Bobby Bryant’s live album Ain’t Doing Too B-A-D, Bad is a commercial, forthright soul music affair and, when judged accordingly, a winner. Bryant’s exuberant, high-powered trumpet style sets the crowd in constant motion.
Bobby Bryant (trumpet), Hadley Caliman (tenor saxophone), Herman Riley (tenor saxophone), Joe Sample (piano), John Duke (bass), Carl Lott (drums)
on February 1967 at Marty’s-On-The-Hill, Los Angeles
as Cadet 795 in 1967
Love Is Supreme
Blues For Ramona
A Change Is Gonna Come
Don’t Say Goodbye
Communicating the blues evocatively, Bryant stays true to the roots of his place of birth, Hattiesburg, Mississippi. Occasionally, however, Bryant puts his message in the corner by overzealously relying on gimmicks. Luckily, three factors keep Bryant in check. Firstly, his group lays down a tough groove. Secondly, the carefully crafted tenor charts unifies the varied repertoire. Finally, in contrast to many live recordings, solo’s are concise. It keeps fresh a date of this groovy nature.
After ‘calling the children home’ a capella, by means of upper register blowing, the perennial Sunny sets in. Its unusually slow drag is enticing. Neal Hefti’s much-covered Girl Talk gets the same treatment. Uptempo rocker and Bryant original 58th Street – a crowd pleaser par excellence – is perhaps the album’s most satisfying tune. It does without a Bryant solo, but his buoyant tackling of the theme and meaty way of ‘taking the tune out’ cracks everybody up. Pianist Joe Sample delivers an especially swift and funky solo.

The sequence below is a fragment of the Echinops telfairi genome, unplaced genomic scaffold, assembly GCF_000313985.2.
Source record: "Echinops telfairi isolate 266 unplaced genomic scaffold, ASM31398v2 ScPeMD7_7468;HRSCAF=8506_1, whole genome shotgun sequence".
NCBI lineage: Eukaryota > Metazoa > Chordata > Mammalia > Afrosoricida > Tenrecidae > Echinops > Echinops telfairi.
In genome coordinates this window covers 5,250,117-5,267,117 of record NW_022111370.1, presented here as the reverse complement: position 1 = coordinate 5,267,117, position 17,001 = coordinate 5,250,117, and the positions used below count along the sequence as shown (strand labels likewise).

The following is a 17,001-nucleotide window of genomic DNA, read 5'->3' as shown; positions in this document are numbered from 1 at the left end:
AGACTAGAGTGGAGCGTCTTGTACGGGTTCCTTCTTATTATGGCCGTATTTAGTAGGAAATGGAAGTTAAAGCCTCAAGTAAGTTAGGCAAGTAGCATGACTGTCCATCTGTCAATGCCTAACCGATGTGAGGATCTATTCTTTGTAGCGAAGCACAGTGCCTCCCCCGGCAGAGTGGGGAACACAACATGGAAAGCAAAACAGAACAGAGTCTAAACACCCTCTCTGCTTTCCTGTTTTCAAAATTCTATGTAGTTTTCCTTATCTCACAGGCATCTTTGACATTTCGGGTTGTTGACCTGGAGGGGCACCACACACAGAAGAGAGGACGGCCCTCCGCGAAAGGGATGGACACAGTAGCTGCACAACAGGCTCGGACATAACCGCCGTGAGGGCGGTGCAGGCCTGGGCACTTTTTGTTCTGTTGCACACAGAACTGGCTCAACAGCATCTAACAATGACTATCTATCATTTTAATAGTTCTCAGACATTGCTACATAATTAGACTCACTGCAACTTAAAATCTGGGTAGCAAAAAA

Stix Hooper’s Blues For Ramona ignites ambivalent feelings. Herman Riley’s tenor solo is coherent and solid and the way Bryant backs Riley, and vice versa, is stimulating. Unfortunately, Bryant also creates havoc by soloing simultanuously with Riley near the end. It sounds disorientating and gets on your nerves.
Sam Cooke’s classic A Change Is Gonna Come fares better. Bryant retains a lot of the charged feeling Cooke’s gospel-soul classic embodies. Here his horn really sings from the heart. It’s difficult to stay untouched.
By 1967 Bobby Bryant was an experienced trumpet and flugelhorn player that had worked with Oliver Nelson and Charles Mingus. He was a firm part of the West Coast scene and acquainted and/or recorded with, among others, The Jazz Crusaders (of which the earlier-mentioned Joe Sample and Stix Cooper were part), Gerald Wilson and the lesser-known trombonist Lou Blackburn. Blackburn also played on Bryant’s 1971 album Swahili Strut and provided the picture for this album’s cheerful front cover.
Taking that brisk image into account, it is evident that Bobby Bryant indeed wasn’t doing too bad. Much in demand as trumpeter for Hollywood’s movie business, this album makes clear Bryant also had a foothold as soulful cooker in clubs such as Marty’s-On-The-Hill. Shouts from the audience in the opening track, that gave this album its name, attest to that honourable fact.